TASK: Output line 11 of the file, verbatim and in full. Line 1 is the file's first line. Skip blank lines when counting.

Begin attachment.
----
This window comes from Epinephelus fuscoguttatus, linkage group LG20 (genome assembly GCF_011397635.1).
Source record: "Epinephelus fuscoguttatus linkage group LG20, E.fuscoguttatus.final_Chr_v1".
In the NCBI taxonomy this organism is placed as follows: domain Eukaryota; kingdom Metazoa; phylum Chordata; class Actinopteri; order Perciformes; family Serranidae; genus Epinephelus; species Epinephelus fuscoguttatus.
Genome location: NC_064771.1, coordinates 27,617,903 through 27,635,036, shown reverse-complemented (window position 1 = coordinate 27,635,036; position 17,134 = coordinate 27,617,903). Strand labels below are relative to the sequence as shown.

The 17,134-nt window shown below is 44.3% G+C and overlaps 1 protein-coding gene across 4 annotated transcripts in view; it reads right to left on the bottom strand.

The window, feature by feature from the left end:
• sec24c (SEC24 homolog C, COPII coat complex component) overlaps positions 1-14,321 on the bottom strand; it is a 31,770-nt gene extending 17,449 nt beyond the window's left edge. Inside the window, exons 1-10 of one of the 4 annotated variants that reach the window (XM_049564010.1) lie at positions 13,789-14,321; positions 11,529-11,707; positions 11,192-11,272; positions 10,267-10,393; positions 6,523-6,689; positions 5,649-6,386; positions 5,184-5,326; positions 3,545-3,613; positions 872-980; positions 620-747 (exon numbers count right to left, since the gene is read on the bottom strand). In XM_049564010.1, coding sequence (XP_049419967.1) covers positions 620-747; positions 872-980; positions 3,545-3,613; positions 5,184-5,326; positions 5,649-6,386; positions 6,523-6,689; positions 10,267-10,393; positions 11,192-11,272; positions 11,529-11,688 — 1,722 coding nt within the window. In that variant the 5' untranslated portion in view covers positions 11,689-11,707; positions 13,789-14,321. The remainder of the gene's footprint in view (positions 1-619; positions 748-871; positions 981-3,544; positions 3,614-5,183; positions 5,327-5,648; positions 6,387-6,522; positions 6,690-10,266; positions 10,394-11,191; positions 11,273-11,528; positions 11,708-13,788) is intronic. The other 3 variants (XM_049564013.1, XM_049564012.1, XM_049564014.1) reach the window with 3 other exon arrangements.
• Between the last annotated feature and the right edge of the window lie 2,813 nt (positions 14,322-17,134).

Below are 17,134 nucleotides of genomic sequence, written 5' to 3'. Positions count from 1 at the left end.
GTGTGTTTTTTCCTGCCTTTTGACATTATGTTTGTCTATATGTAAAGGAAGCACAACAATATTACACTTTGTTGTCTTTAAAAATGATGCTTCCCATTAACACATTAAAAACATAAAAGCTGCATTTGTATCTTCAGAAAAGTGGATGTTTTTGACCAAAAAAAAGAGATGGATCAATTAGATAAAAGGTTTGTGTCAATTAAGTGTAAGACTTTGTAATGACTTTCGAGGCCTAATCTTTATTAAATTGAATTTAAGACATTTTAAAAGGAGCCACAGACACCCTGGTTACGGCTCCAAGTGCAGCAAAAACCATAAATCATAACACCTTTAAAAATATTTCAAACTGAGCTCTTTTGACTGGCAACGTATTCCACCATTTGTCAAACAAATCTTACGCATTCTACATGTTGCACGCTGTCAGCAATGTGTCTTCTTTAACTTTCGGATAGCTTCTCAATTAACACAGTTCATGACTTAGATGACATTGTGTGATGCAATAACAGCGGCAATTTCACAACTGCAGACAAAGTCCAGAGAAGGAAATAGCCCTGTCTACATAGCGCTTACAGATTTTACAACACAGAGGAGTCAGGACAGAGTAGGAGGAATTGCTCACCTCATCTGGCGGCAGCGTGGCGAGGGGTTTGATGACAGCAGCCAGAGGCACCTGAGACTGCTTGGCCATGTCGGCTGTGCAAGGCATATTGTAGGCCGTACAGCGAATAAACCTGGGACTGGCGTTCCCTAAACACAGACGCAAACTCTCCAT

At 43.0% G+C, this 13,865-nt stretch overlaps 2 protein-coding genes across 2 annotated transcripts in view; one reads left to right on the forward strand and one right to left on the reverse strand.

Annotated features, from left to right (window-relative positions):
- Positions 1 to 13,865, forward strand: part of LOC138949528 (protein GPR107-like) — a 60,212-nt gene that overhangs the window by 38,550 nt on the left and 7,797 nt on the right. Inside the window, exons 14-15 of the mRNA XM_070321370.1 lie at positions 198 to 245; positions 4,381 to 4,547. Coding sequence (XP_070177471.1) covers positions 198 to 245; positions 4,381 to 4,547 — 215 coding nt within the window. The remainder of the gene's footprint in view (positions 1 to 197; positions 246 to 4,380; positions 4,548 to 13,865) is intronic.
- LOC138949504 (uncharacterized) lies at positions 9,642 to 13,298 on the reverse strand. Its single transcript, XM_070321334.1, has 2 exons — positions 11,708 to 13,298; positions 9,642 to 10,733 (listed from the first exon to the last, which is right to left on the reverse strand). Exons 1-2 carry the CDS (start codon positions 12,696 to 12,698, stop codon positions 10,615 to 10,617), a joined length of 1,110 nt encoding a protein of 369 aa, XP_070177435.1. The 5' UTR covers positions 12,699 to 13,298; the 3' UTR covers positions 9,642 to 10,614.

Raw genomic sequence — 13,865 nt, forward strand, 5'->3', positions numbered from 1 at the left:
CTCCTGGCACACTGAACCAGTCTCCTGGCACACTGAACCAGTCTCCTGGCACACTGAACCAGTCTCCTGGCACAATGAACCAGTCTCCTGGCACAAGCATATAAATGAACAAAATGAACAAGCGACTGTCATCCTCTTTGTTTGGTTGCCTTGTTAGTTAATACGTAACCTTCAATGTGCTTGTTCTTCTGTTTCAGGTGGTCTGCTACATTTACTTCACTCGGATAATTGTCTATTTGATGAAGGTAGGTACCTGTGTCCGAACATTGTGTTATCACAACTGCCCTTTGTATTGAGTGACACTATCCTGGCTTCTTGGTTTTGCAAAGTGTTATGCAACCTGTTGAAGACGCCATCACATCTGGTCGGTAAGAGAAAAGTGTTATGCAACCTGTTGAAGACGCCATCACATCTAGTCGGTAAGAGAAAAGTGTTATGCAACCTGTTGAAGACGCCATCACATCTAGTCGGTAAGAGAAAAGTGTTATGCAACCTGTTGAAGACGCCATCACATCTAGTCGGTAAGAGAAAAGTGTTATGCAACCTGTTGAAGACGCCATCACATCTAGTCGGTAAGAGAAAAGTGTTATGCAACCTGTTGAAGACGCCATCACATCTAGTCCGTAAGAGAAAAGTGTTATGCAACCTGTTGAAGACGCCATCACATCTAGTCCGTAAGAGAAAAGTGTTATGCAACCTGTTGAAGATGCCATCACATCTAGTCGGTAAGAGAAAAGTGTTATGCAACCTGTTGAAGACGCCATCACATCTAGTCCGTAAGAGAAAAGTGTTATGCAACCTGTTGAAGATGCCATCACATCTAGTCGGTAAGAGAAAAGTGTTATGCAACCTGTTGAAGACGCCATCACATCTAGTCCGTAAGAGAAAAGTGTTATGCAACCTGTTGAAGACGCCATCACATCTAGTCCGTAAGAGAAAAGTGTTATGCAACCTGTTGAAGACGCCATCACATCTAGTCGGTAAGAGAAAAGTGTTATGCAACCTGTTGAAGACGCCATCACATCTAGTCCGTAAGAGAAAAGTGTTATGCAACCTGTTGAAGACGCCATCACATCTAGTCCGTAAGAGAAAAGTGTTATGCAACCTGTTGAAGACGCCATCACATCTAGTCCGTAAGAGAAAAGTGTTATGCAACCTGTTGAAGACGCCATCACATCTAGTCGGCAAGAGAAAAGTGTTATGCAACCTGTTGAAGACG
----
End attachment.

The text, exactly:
At 43.0% G+C, this 13,865-nt stretch overlaps 2 protein-coding genes across 2 annotated transcripts in view; one reads left to right on the forward strand and one right to left on the reverse strand.